Minister of Police to pay damages to Abahlali members for police brutality

22 April 2013
Issued by:

Abahlali baseMjondolo
Socio-Economic Rights Institute of South Africa (SERI)

Minister of Police to pay damages to Abahlali members for police brutality

Police ministry agrees to pay damages after police brutality against Abahlali baseMjondolo members in 2006

Today, the Durban High Court ordered the Minister of Police to pay a total of R165 000 in damages to two members of shackdwellers’ movement Abahlali baseMjondolo – Sbu Zikode and Philani Zungu – and one resident of the Kennedy Road informal settlement. The order, made by agreement, comes after officers from Sydenham Police Station illegally arrested and assaulted Zungu while he and Zikode were travelling to a radio debate with the then KwaZulu-Natal MEC for Housing, Mike Mabuyakhulu, in September 2006. Other officers from Sydenham Police Station then illegally shot a woman at the Kennedy Road informal settlement. The woman was part of a crowd which had gathered to demonstrate against the arrest of Zikode and Zungu.

SERI, together with Trudie Nichols Attorneys in Durban, represented the three in a trial that took place from 5 to 7 December 2012. The trial was due to continue today, but the Minister of Police agreed to pay damages without taking the trial further.

Zikode and Zungu were stopped by the police on 12 September 2006. Their vehicle was searched. When Zungu asked why he was being searched, a constable from the Sydenham Police Station told him that “a black man is always a suspect”. Zungu was then placed in a headlock and began to suffocate. When Zikode tried to stop Zungu from being strangled, he was assaulted and handcuffed. Both Zikode and Zungu then were arrested and taken to Sydenham Police Station, where they were handcuffed and repeatedly beaten over an extended period by Superintendent Glen Nayager, who has died since the incident.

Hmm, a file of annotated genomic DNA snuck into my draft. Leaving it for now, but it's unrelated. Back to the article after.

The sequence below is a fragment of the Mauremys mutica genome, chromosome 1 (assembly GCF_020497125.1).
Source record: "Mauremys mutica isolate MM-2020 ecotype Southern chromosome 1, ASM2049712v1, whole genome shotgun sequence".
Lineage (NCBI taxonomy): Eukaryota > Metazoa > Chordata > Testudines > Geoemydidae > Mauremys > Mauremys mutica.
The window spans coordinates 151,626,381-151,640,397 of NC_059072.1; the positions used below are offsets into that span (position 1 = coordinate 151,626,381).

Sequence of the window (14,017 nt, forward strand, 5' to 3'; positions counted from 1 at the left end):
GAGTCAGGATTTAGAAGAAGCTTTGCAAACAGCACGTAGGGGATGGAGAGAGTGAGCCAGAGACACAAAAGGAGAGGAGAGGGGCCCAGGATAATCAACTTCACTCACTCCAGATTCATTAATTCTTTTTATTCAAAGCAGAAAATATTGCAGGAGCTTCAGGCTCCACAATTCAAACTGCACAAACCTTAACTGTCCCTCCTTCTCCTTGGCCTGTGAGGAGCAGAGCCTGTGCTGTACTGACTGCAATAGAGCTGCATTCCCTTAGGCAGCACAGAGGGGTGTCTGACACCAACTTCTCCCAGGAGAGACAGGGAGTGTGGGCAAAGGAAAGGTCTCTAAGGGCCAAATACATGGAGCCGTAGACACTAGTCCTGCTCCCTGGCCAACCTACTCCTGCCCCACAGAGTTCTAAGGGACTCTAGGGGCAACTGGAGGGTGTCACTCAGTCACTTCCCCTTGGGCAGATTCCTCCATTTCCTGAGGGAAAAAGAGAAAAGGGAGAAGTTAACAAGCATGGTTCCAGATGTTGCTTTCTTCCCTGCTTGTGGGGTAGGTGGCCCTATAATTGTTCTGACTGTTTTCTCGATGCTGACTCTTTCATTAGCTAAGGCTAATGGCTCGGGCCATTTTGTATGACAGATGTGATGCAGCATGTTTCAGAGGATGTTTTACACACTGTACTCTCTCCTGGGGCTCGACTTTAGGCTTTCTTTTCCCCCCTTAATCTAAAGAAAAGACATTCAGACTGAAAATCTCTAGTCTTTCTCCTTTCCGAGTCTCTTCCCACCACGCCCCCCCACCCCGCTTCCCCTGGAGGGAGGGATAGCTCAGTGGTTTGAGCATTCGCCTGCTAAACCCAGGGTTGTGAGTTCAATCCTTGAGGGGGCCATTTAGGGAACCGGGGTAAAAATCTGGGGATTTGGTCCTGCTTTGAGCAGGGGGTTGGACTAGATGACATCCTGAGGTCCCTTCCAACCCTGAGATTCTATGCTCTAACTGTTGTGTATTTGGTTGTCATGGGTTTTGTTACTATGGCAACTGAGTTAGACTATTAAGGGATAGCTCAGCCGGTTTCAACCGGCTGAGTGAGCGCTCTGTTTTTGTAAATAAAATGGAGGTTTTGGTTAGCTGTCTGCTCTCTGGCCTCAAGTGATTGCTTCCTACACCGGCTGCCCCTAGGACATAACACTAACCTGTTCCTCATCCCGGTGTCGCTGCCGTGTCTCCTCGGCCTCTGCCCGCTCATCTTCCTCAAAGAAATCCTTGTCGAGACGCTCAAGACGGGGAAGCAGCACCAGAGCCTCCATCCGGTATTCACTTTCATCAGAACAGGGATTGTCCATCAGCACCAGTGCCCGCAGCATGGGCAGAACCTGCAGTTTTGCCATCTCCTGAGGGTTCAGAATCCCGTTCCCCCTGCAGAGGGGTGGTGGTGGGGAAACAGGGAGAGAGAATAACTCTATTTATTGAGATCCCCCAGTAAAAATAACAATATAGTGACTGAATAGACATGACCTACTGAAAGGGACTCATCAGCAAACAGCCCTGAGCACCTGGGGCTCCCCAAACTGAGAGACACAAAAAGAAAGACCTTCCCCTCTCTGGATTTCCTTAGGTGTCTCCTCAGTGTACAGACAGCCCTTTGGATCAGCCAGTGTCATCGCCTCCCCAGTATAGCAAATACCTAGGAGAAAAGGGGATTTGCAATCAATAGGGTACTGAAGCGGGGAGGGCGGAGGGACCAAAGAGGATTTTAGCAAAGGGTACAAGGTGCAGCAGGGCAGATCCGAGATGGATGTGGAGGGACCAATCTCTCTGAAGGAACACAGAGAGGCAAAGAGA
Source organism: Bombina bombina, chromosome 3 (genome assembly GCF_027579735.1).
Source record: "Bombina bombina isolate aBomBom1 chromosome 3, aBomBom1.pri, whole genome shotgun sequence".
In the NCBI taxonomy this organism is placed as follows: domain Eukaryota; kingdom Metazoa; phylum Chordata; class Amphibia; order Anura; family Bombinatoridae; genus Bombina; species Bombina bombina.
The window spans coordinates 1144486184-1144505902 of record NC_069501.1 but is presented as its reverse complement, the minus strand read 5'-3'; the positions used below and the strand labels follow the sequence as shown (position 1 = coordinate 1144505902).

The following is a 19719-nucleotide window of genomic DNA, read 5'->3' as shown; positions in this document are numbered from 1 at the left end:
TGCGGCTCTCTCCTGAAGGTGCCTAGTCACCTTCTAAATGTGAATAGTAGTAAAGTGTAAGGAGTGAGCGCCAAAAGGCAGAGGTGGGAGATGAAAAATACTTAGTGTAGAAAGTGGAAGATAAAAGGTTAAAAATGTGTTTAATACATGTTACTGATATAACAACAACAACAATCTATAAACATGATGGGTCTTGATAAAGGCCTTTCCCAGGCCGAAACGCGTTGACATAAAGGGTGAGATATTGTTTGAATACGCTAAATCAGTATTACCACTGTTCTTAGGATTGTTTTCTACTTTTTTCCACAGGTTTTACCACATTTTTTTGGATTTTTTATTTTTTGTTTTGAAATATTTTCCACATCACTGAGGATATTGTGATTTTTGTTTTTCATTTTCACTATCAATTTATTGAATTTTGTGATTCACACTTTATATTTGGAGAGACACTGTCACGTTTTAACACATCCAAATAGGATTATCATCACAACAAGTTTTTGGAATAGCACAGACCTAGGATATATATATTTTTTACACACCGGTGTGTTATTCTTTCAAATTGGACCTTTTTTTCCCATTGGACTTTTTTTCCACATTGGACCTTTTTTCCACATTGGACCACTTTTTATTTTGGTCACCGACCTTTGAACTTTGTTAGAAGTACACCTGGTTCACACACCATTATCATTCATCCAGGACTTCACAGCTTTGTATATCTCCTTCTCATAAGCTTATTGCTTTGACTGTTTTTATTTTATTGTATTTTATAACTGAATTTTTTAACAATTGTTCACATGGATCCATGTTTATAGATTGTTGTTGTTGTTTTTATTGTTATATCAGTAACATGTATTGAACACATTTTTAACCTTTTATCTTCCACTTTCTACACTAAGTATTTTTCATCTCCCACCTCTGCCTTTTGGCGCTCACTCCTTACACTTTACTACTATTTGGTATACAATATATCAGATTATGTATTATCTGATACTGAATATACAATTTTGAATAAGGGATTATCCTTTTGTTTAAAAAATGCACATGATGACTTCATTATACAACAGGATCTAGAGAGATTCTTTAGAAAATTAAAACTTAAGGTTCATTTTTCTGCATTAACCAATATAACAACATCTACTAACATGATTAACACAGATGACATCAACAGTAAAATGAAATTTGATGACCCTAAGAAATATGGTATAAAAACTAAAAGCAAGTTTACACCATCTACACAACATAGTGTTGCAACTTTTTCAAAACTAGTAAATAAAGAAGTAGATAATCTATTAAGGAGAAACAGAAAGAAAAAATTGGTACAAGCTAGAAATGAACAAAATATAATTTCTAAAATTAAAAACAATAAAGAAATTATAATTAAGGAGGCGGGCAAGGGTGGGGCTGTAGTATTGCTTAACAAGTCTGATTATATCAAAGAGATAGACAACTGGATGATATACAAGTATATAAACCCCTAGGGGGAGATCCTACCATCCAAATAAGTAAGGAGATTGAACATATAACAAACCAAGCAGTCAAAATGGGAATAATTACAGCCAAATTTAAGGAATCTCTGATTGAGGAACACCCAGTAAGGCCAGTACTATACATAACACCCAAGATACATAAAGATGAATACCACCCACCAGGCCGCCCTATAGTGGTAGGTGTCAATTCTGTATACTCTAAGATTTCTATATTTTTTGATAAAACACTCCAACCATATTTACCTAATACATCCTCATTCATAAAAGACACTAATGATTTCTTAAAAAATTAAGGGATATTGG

Ironically, Zikode and Zungu were later charged with crimen injuria, assaulting a police officer and resisting arrest. These were later dropped because the Prosecutor thought them so “trivial” as not to warrant a prosecution.

Upon hearing of Zungu and Zikode’s arrest, members of the Kennedy Road informal settlement community gathered at their community hall. They intended to march to Sydenham Police Station to demand that the two men be released. Before they could do so, the Sydenham police officers dispersed the crowd with live ammunition, tear gas and rubber bullets. There, a woman employed as a domestic worker was shot in the leg while trying to retrieve a cellphone she dropped as she was running away from the police. She was later hospitalised.

According to Bandile Mdlalose, secretary of Abahlali baseMjondolo: “The amount to be paid does not match the crimes the police have committed and continue to commit against ordinary citizens. The issue here is the principle of the case. The dignity of the poor will be realised sooner or later. We know that the police were acting on the instructions of senior politicians. We hope that the police who allow themselves to be used by politicians and abuse their power will soon be out of their jobs.”

According to Teboho Mosikili, SERI director of litigation: “The abuse of power by the police and misuse of the criminal justice system to silence dissent is extremely worrying. It is part of a string of incidents over the last few years in which community-based activists have been targeted by police officers, and the police have shot protesters first, and asked questions later. It is important that the Minister of Police is held accountable for the wanton violence often committed by police officials.”

The Minister will pay the costs of the trial.

Advocates Paul Kennedy SC and Stuart Wilson represented the plaintiffs in court.

Read more on the case here:

Contact details:

Mnikelo Ndabankulu, Abahlali spokesperson: 081 263 3462 /
Teboho Mosikili, SERI director of litigation: 072 248 2199 /